China Elevator Stories

“I don’t want to keep the baby”

A Chinese friend tells me this in the spring of 2014.


Ruth Silbermayr-Song


One day in the fall of 2013, a 27-year-old Chinese friend sends me a message on QQ telling me that she broke up with her boyfriend. She doesn’t seem too sad about it: “He didn’t really seem to care about me and we were fighting a lot. I don’t need a boyfriend to be happy, I’m doing fine just on my own.”

A few minutes later, she says: “If you know anyone you can introduce to me, let me know.”
I ask her: “Well, what kind of guy are you looking for? What are your preferences?”
“He has to treat me well, that’s all.”

A few months later, she tells me that she has found a boyfriend. When I ask her how they met, she says that they got introduced to each other by friends. She adds that their story is pretty ordinary, nothing worth mentioning.

For spring festival 2014, they visit both sets of parents – in China, introducing your girlfriend or boyfriend to your parents often means that you’re just one step away from getting married.

Right after spring festival, my friend tells me: “I’m pregnant!”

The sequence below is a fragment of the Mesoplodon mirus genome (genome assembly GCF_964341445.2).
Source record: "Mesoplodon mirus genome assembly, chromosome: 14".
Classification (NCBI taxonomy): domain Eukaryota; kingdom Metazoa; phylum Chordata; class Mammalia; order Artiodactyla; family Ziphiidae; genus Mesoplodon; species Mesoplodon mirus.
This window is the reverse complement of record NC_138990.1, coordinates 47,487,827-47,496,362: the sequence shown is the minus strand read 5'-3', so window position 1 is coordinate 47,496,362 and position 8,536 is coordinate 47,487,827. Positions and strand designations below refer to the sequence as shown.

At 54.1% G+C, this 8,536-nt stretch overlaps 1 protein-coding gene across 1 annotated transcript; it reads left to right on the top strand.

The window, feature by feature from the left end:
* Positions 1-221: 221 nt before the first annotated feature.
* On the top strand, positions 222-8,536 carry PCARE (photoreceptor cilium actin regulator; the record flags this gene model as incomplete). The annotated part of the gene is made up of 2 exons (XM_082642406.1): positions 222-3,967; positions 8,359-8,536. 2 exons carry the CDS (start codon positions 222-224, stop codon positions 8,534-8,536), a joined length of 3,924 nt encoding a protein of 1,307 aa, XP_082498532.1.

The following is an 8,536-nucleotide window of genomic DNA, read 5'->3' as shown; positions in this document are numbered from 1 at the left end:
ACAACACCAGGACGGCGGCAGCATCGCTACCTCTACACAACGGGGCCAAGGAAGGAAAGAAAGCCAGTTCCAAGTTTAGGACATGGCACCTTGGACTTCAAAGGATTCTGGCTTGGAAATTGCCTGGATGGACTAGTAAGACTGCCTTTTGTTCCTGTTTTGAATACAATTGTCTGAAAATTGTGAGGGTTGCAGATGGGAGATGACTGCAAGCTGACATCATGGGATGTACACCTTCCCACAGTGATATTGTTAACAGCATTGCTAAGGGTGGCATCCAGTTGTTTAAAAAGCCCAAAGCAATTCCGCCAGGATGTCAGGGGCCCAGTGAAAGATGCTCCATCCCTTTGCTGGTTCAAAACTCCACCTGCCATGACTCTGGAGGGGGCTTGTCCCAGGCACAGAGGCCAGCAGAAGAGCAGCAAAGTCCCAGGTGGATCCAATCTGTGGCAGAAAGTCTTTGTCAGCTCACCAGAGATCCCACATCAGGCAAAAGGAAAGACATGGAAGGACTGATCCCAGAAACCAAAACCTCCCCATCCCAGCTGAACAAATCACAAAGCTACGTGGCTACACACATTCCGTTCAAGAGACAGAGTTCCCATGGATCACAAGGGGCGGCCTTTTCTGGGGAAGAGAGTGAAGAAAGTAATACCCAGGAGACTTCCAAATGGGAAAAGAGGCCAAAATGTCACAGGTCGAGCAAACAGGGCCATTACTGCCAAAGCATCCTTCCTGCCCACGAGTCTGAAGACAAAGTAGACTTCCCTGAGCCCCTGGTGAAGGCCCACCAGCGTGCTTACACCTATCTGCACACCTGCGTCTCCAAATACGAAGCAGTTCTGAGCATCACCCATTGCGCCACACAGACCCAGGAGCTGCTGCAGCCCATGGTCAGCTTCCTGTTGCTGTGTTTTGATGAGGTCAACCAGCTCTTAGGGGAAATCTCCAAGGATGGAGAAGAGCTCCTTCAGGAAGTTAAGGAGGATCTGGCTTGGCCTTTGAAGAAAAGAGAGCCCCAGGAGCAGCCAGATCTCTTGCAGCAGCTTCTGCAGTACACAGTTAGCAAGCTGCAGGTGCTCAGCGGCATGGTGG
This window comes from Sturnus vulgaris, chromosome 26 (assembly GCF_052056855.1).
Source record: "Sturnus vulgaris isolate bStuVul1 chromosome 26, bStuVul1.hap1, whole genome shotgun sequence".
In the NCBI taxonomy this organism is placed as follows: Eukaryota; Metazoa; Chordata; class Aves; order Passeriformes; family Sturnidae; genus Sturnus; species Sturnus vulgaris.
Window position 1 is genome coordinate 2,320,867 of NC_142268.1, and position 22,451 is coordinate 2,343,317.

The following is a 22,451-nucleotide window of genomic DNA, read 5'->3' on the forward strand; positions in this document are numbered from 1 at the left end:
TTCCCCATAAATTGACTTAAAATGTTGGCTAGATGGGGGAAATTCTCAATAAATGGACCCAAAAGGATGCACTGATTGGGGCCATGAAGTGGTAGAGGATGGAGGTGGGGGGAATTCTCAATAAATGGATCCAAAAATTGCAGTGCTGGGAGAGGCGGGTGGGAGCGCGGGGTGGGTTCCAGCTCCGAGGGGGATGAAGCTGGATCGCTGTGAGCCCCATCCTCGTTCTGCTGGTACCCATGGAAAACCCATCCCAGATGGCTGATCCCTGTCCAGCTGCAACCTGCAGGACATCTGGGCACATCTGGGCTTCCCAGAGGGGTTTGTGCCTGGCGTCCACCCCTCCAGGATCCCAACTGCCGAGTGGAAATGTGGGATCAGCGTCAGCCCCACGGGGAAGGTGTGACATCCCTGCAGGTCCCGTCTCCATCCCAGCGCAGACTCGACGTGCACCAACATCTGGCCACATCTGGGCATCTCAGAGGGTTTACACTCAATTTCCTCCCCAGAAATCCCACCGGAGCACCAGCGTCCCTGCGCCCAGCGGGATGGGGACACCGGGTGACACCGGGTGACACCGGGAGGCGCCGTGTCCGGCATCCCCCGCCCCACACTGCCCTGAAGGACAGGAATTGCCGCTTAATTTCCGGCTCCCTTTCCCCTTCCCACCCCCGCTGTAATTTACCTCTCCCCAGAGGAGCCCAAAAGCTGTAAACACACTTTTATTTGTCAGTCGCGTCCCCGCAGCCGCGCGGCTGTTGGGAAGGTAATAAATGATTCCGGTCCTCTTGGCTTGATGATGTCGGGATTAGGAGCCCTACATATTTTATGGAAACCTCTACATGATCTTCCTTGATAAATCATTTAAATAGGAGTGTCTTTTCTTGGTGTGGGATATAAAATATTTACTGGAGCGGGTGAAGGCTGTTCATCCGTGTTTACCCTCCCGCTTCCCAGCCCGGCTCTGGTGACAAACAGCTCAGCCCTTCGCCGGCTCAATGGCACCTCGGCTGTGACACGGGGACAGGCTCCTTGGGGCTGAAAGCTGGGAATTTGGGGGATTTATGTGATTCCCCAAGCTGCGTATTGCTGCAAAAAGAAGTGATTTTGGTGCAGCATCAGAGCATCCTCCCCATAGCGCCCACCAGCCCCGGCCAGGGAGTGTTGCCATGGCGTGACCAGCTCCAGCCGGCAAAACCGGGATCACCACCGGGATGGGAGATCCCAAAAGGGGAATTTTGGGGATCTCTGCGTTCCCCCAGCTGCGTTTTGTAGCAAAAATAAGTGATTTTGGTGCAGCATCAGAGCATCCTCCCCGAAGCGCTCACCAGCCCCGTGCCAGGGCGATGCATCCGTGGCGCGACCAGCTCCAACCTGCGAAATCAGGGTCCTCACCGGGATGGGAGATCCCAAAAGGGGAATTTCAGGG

I knew that she wanted to have a baby all along, so this information does not come as a surprise – she had told me she wanted a baby even before she got together with her new boyfriend.

After another two weeks have passed, she tells me: “I don’t want to keep the baby. My boyfriend doesn’t want to get married too soon*.”

Another week later, she sends me a wedding invitation.

When my husband and I go to their wedding banquet in March 2014, and meet her husband for the first time, we ask her why she chose to be with him in the first place. She says: “He’s a great cook.”

At the wedding banquet, she’s 3 months pregnant and planning to keep the child. Her bump doesn’t show yet, which is one of the reasons she didn’t want to wait too long to get married.

*Chinese mothers who have a child out-of-wedlock have to pay a “social compensation fee” that can make up the equivalent of one-year of their income. Moreover, they also face the problem that their child can not be legally registered within the Chinese household registration system (hukou), making it impossible for the child to attend public kindergarten and school or get social insurance. Except for these legal issues, single mothers also face “moral condemnation by society”, with many people believing that having a child out-of-wedlock is a “personal mistake” made by the mother.

Have you ever heard of a similar story?